World Monitor Mag WM_June 2018 web - Page 96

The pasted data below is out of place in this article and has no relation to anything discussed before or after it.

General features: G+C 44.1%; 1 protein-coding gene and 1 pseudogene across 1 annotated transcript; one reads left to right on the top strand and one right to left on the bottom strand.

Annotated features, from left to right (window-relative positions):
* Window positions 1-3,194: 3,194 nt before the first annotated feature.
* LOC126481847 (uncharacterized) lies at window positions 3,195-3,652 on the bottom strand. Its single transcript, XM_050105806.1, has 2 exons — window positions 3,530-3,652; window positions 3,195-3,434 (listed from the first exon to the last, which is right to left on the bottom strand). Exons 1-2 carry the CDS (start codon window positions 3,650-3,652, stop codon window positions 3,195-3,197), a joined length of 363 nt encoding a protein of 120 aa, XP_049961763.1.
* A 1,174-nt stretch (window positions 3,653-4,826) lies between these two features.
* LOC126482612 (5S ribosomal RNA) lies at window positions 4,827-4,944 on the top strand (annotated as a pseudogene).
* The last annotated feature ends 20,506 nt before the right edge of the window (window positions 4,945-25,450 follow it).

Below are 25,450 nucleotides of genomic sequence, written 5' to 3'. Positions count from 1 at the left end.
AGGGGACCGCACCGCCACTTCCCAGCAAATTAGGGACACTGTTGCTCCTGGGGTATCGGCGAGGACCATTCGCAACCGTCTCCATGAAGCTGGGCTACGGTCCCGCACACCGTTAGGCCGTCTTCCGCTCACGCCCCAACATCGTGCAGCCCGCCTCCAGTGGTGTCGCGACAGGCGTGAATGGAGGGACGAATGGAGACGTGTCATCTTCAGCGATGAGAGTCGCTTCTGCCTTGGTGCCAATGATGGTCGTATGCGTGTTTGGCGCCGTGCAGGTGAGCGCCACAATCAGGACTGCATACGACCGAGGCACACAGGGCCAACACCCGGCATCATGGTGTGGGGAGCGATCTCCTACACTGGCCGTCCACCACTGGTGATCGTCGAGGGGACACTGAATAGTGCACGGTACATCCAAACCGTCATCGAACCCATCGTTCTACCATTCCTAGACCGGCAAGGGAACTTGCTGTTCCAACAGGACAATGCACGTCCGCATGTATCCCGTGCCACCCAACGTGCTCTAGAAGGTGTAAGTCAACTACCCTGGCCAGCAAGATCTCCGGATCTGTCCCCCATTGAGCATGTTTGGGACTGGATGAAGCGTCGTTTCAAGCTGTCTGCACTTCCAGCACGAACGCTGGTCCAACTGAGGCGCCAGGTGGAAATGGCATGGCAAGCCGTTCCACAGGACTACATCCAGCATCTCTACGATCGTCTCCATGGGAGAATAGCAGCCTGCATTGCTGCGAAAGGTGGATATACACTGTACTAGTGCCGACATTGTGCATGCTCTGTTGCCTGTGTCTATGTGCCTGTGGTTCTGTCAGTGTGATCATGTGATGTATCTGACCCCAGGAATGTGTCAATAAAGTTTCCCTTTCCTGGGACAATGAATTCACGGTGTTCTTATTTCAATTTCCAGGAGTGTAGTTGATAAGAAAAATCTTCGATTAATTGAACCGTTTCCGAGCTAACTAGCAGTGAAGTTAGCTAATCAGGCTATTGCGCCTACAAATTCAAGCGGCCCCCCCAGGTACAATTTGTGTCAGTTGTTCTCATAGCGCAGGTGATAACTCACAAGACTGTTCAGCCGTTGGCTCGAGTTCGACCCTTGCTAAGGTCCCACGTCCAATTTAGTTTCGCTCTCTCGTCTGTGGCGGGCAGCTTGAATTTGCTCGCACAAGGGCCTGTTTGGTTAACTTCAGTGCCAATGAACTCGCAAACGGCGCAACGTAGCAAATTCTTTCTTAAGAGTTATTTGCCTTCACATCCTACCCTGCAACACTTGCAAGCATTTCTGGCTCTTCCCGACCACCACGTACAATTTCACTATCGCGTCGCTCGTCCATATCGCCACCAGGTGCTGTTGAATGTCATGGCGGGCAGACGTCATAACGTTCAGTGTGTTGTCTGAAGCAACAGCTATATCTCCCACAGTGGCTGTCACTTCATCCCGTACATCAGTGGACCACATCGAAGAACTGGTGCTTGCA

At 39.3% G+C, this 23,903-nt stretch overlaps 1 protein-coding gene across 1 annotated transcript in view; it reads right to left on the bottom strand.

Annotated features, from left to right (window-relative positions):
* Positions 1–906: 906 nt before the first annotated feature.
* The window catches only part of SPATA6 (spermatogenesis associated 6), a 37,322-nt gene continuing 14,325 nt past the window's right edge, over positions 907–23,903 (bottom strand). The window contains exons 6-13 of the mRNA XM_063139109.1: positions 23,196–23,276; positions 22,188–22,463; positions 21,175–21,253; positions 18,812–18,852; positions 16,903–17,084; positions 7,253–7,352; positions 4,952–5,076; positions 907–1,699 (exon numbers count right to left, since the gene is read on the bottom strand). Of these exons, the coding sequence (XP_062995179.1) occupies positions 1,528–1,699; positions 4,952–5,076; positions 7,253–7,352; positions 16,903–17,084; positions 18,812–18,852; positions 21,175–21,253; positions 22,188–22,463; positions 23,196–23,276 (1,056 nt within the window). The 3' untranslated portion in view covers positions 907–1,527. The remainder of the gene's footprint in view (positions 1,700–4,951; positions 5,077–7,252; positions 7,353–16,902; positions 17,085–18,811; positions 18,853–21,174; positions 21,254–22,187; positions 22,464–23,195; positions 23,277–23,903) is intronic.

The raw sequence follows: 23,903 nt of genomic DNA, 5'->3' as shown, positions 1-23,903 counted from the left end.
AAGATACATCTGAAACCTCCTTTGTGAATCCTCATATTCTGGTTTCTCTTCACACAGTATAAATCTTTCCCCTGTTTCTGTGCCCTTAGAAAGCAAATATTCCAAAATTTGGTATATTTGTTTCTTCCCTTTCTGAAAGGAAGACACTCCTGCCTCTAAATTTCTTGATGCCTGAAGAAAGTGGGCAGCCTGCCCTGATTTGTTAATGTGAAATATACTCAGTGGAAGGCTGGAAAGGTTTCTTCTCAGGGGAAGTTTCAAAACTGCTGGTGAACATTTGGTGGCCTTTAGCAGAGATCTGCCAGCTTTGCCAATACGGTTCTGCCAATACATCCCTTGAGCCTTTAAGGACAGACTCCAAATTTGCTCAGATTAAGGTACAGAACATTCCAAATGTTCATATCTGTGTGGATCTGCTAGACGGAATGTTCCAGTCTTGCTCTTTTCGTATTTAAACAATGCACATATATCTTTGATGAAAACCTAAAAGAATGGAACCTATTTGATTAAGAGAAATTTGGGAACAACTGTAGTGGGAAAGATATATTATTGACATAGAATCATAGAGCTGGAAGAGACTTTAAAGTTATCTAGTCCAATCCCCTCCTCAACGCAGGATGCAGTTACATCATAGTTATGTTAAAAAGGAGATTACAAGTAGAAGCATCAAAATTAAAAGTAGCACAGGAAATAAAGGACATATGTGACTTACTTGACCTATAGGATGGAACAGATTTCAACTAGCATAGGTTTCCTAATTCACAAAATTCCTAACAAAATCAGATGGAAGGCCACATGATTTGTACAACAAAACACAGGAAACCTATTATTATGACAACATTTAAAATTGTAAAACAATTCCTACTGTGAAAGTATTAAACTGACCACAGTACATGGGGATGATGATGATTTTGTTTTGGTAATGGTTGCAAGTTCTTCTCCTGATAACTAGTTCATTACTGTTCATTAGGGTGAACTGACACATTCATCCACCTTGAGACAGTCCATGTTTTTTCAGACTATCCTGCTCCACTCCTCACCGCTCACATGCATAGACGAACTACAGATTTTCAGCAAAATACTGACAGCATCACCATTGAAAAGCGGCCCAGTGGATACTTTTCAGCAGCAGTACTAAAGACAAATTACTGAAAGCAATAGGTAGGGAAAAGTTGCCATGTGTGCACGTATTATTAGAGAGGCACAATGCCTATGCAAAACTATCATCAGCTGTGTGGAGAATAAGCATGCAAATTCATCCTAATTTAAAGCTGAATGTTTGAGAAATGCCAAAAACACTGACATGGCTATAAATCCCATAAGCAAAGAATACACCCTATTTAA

additional content pure logic underlying it, but not both. It is often a cognitive distortion to split reason from emotion; the most effective, long-lasting decisions bring together the two types of validity. Messages with the cognitive distortion called “emotional reasoning” suggest that if you and your colleagues have the sensation that something is true, it must be true. We feel good about this; therefore, we expect no problems. Or, conversely, It doesn’t feel right; there is a problem here. When you base the logic of a decision on how it makes you and your colleagues feel, you may be led astray. This pattern often affects deals, because people tend to evaluate investments with their emotional impression of past transactions. We were stung by our last deal in this region. Never again. Emotional reasoning often leads to self- fulfilling prophecies. For example, if your company is acquired, you may recall a similar experience from the past. This is just what happened when that other company laid me off. Whether or not you are actually marked for dismissal this time, you feel the same mistrust, fear, and lack of commitment that you would feel if you were. Naturally, you are self-conscious, stiff, and resentful, thereby making leaders more likely to ask you to depart. The flip side of emotional reasoning is rigid rationalism: We came to this decision logically, so there will be no disagreement with it. This is the misperception underlying the “economic rationalism fallacy,” or the idea that a rationally defensible outcome will automatically be persuasive. Everyone supports this downsizing because they have heard the rationale; they know it will make us a higher-performance company. The layoffs may be necessary and justified, but they will not necessarily spark the emotions you think 92 world monitor executive function, broader aspirations, and greater long-term awareness. (See “The Neuroscience of Strategic Leadership,” by Jeffrey Schwartz, Josie Thomson, and Art Kleiner, s+b, December 5, 2016.) they will, any more than people have proven to be purely rational actors in economic situations. Relabeling Deceptive Messages The first step in dealing with deceptive organizational messages — or deceptive messages of any sort — is to recognize them for what they are. We call this step relabeling rather than labeling because deceptive organizational messages already have an implicit label: “the way things are.” As a business leader, you raise collective awareness of them, under the new label of artifacts. These messages are not reality. They don’t represent us. They are simply things we tell ourselves, and the more clearly we see them as such, the more capable we are of changing them. The simple act of relabeling may not seem like much in itself, but it is, in fact, one of the most powerful things you can do as a leader. By abandoning the automatic assumption that deceptive messages are accurate, you assert the agency of the mind. This helps you and others in your organization detach from the automatic churn of messages supporting expedience and short-term solutions, and move closer to more Inquiry, not preachiness, is the key to effective relabeling. Don’t say, “This message is wrong,” or, “Why do we even believe this?” Instead, engage in open- ended inquiry, for example, “How did this message become part of our way of life? What problem were we trying to solve?” If no one has questioned the concept, the strategy, or the approach in years, simply asking questions like this will make it clear that these are not unchangeable precepts. They’re ideas and practices that were adopted in the past, and that can be reconsidered, once they are recognized for what they are. Reframing the Message Keith Bailey’s turnaround of Transpacific Industries went beyond raising awareness of existing deceptive messages. It also involved reframing, that is, replacing the old messages with a new conception of the company’s potential value. Late in 2011, on the second day of his assignment, Bailey brought together the top 14 managers of his division. Seven were in a conference room, and the other seven dialed in from far-flung cities. He summarized his thinking on a mind-map document, a single schematic page laying out all elements of the turnaround strategy in graphic form. The map was simple and clear enough to be shared with everyone in the company, from the senior-most levels to the factory staff. It provided the context for a new narrative: Yes, these problems are serious, but we are capable of fixing them ourselves, if we overcome our internal difficulties and change our practices. During the next